Engineers Without Borders: An Assessment
In the summer of 2008, we invited Ian Smillie, a prolific development author who has won the order of Canada after a thirty-year career in international development, to review our overseas program (in Southern Africa). Among his conclusions:
Is EWB creating the best development workers? If they aren’t the best, they are certainly very good. They are eager, enthusiastic, sensitive, deeply inquisitive and hard working. They are carefully selected, well trained and well supported. These attributes are observable, but they are corroborated by their managers and co-workers, and by the requests for replacement and new volunteers. Most are having a direct and positive impact on the projects and people with whom they work.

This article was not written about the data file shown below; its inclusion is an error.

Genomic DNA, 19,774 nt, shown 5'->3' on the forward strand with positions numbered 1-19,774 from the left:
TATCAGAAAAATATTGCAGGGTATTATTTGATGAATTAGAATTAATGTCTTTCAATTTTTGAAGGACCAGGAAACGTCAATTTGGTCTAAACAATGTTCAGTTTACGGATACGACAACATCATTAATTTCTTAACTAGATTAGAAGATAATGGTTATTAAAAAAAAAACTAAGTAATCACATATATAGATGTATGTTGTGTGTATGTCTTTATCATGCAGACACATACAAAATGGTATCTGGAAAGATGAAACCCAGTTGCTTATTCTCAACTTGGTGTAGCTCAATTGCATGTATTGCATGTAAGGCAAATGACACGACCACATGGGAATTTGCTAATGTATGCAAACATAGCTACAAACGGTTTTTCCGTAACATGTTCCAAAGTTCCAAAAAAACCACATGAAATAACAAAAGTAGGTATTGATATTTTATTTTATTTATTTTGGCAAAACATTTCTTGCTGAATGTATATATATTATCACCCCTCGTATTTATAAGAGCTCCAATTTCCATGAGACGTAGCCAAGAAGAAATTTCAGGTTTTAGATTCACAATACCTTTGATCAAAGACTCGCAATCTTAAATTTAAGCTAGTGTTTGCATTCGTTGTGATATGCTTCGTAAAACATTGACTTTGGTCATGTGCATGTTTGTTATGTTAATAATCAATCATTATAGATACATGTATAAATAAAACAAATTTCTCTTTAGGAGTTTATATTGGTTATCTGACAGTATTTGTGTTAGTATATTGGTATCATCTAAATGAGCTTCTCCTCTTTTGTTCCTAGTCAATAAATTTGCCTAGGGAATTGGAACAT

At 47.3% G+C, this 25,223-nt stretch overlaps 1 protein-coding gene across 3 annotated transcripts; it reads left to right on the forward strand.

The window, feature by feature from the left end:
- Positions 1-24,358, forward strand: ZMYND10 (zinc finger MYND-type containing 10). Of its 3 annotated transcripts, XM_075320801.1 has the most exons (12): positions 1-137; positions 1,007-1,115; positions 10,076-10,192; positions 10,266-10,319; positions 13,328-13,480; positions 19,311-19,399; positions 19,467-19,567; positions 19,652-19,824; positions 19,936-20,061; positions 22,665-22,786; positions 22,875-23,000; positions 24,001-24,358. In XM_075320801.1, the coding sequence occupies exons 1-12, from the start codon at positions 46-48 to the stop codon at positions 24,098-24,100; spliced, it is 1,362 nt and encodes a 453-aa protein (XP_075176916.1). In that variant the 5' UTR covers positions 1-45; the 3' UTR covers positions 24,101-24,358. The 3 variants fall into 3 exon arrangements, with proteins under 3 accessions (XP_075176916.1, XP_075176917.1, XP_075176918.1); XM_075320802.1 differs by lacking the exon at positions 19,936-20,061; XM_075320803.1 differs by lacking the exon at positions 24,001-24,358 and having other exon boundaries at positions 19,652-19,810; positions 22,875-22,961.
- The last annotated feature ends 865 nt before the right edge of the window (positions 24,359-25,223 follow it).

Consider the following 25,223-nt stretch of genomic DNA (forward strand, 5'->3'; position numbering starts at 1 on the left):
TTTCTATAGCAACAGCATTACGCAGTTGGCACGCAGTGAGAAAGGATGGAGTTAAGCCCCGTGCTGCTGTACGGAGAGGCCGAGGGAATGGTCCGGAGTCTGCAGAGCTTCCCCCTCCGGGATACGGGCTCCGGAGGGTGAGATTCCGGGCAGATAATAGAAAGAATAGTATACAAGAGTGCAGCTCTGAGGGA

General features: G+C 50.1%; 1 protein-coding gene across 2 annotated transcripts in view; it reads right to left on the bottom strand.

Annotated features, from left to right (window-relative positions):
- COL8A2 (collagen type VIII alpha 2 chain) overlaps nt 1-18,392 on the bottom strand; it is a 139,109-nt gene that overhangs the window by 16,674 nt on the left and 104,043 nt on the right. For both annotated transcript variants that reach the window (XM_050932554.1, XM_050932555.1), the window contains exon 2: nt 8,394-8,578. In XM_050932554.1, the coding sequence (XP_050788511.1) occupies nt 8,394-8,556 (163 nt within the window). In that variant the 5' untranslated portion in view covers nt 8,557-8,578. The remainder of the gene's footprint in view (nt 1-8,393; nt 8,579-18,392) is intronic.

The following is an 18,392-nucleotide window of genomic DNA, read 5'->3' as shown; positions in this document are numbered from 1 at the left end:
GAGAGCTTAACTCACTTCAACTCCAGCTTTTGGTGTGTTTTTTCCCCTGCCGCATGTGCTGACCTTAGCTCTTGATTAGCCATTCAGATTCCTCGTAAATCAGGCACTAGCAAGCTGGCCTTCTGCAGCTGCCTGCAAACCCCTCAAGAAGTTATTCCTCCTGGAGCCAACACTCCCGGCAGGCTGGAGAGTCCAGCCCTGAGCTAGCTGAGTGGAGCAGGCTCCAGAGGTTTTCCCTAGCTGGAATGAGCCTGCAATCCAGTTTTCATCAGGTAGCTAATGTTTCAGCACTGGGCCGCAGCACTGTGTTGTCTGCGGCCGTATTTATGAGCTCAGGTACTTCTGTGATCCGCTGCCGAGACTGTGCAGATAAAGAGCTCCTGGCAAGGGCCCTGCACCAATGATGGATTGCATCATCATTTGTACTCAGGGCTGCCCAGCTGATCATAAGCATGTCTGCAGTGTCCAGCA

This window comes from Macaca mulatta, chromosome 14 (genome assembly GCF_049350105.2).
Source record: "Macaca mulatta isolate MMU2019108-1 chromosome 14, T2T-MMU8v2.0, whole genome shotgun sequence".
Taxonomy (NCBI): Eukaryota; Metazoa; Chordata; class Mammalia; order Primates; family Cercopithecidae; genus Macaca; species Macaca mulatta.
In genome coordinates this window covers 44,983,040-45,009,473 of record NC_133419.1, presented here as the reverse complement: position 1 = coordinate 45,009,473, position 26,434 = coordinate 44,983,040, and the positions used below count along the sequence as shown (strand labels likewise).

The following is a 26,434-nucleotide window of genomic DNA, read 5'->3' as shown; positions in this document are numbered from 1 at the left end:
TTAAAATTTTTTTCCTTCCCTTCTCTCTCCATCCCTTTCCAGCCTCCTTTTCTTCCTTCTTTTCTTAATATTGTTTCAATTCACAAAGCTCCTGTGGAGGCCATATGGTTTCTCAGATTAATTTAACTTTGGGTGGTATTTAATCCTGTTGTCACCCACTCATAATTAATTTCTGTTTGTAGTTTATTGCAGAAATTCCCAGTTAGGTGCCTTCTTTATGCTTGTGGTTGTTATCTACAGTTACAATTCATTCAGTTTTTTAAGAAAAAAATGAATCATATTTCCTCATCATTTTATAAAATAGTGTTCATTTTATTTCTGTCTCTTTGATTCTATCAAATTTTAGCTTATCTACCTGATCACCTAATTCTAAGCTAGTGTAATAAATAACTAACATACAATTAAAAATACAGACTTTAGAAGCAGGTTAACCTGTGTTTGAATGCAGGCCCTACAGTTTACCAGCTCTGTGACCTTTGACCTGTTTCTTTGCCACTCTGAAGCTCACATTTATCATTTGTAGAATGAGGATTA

EWB is adding value, building useful and needed capacities among development workers, projects and its partner organizations. Its work on M&E is important and innovative, and is recognized as such by partner organizations. EWB is building a solid internal foundation of experience and knowledge on specific countries, sectors and approaches. The challenge now, one that exercises volunteers and staff alike, is how to build on this foundation so that the whole can become greater than the sum of the parts.
EWB has shown great skill in the recruitment, selection, training and placement of volunteers. They do add value, and they are valued by their partner organizations. The organization is poised in many ways to do much more, and some of this is discussed in the report. With the right kind of support and encouragement, EWB will make it happen.